Monday, February 28, 2011

Monday Book Review: THE SENTRY by Robert Crais

When I read a terrific book I can't wait to tell everyone about it. (I waited on this one though 'cause I finished it last week and wanted to save it for my review today. But it was hard.) As I've mentioned before, Robert Crais is one of the very best writers working today. His Elvis Cole and Joe Pike books are my favorite modern detective series. There are few writers who can
match R.C.'s talent for quick characterization, breathless plotting and for making the men in his books more than one dimensional killing machines.

R.C. laid the groundwork for Cole and Pike's relationship years ago with books set mostly in L.A. and written in the first person from Elvis Cole's often jaunty point of view. Where R.C.'s series excels is in the book-to-book's unwavering devotion to that friendship. Part of my expectation as a reader of this series is to be reassured by the continuation and strength of Elvis and Joe. It is the hub around which all of these stories turn.

When the vegetables were good to go, Cole went upstairs, changed into a T-shirt, then returned to the deck to fire up his Weber. The sky was a beautiful sangria by then, and inspired him to have another beer.

When Cole went in, Joe Pike was in the kitchen. Unannounced and silent as a ghost. The cat was twined between his ankles, purring. Pike was the only person besides Cole the cat would abide.

"White bean salad with grilled veggies we can share. Maybe a little couscous. Carne asada for me. Sound good?"



Notice how the loyal friend prepares his subject for the evening's festivities.

"I'm having a beer. Get one, then you can fill me in while I'm prepping the coals."

Pike took a beer from the fridge. Cole grabbed a third, and followed him out. The cat trailed behind them. He liked to watch the slope for field mice and gophers.

Cole pushed at the coals, which was a completely unnecessary act. Notice the immaculate technique as the World's Greatest Best Friend stalls the moment of truth.....

Later, that evening, when Elvis is forced to reveal some unpalatable truths to Joe:

...Pike remained motionless, floating at the edge of the deck. Cole wished he could see behind the black glasses, but that view was hidden.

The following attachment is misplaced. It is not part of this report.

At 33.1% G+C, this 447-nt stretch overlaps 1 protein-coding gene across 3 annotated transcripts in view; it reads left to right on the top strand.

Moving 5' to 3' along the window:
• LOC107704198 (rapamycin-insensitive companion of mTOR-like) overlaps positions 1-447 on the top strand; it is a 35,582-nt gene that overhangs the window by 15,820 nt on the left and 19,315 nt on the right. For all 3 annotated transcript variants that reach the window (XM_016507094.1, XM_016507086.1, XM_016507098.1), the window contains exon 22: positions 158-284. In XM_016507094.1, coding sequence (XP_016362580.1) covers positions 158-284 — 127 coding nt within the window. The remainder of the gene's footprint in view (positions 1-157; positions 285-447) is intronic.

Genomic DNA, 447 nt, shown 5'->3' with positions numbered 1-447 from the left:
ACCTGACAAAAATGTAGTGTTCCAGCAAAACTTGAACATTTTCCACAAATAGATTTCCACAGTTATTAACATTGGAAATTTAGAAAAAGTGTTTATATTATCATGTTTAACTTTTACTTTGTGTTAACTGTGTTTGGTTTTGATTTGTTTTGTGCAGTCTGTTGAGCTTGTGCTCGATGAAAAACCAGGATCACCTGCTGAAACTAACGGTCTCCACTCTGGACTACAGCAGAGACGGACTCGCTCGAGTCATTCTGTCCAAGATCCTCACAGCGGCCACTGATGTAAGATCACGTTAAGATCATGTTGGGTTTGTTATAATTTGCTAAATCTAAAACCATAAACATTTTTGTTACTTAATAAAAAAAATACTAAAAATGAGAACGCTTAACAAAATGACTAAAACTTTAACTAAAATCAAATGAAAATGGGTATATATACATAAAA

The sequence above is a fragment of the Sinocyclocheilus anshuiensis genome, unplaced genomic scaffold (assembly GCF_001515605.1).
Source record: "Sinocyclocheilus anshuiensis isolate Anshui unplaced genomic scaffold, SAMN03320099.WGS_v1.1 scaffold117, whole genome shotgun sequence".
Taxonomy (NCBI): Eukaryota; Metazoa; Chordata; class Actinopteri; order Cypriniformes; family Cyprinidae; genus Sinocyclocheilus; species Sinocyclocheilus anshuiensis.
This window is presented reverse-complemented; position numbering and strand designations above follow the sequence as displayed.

....His phone rang. Cole wasn't going to answer, but decided to give Pike some time. He covered the grill then inside for the phone.

.....When Cole put down the phone, he went back to the deck. He wanted to share the one piece of good news he'd gotten that day, but when he stepped outside Joe Pike was gone.


The cat was gone too.


The canyon swallowed his voice.

I think a great part of what R.C. is writing about is this idea of the bond of friendship and what it means, how it develops. How friendship itself becomes a stabilizing force. Without giving anything away, I can say that the very satisfactory ending of THE SENTRY continues to perpetuate that ideal.

The latest books, begun with THE WATCHMAN (2007), are being told from Joe Pike's point of view but not in the first person. Joe Pike is not a 'first person' kind of guy. A solitary man of secrets, Joe is one of the most centered individuals you will ever meet. He is a warrior honed by years of work, first as an L.A. cop then as a mercenary/soldier of fortune. He lives in L.A. and operates a gun shop. He is enigmatic with a capital E, wears sunglasses day and night and has red arrows tattooed on his deltoids. The arrows point forward, always forward - Pike's philosophy of life. He is the coolest dude you will ever meet. But don't tell him I told you that.

In this series of books, we learn a bit more about what Pike thinks of Joe. For instance:
When in THE SENTRY, Joe mentions that Cole is one of those men who thinks he 's funny, you have to laugh. This is so exactly right on the money. If you've read the earlier books you know this already, so the laugh is one of recognition. But it's said in such a bald-faced way, as fact, Joe's not kidding. That's what makes it even funnier, for me.

The Joe Pike books are each written in the dark form of R.C.'s grim classic L.A. REQUIEM. They feature nasty sorts and some pretty ugly violence that sometimes appears to spin out of control. Why these books work, why they are not just run-of-the-mill thriller-dillers is simply because at the heart of these books there is Joe Pike and Elvis Cole.

If not for Elvis and his influence, Joe would likely be dead by now or close enough as makes no difference. Though Elvis is more adaptable, the same thing probably applies to him.

In THE SENTRY, fate takes a hand: Joe Pike stops his red Cherokee jeep (not new but kept looking new by Pike's penchant for keeping everything just so) for air at a Mobil station and from that moment, events take on a life of their own. Joe is the noticing sort, it's what's kept him alive for years. Well, that and the pure fact that he's totally fearless and competent at what he does.

He notices two Latino guys skulking up the block across from the gas station, and decides to take a look and see what they're up to. Just a look. Afterwards he thinks back to that moment and wonders what would have happened if he'd looked the other way, pretended not to notice or minded his own business. But that's not Joe.

The events unfolding inside the takeout shop had happened quickly. When he reached the door, the two men had an older man on the floor, one punching the man's head, the other kicking his back. The man had rolled into a ball, trying to protect himself.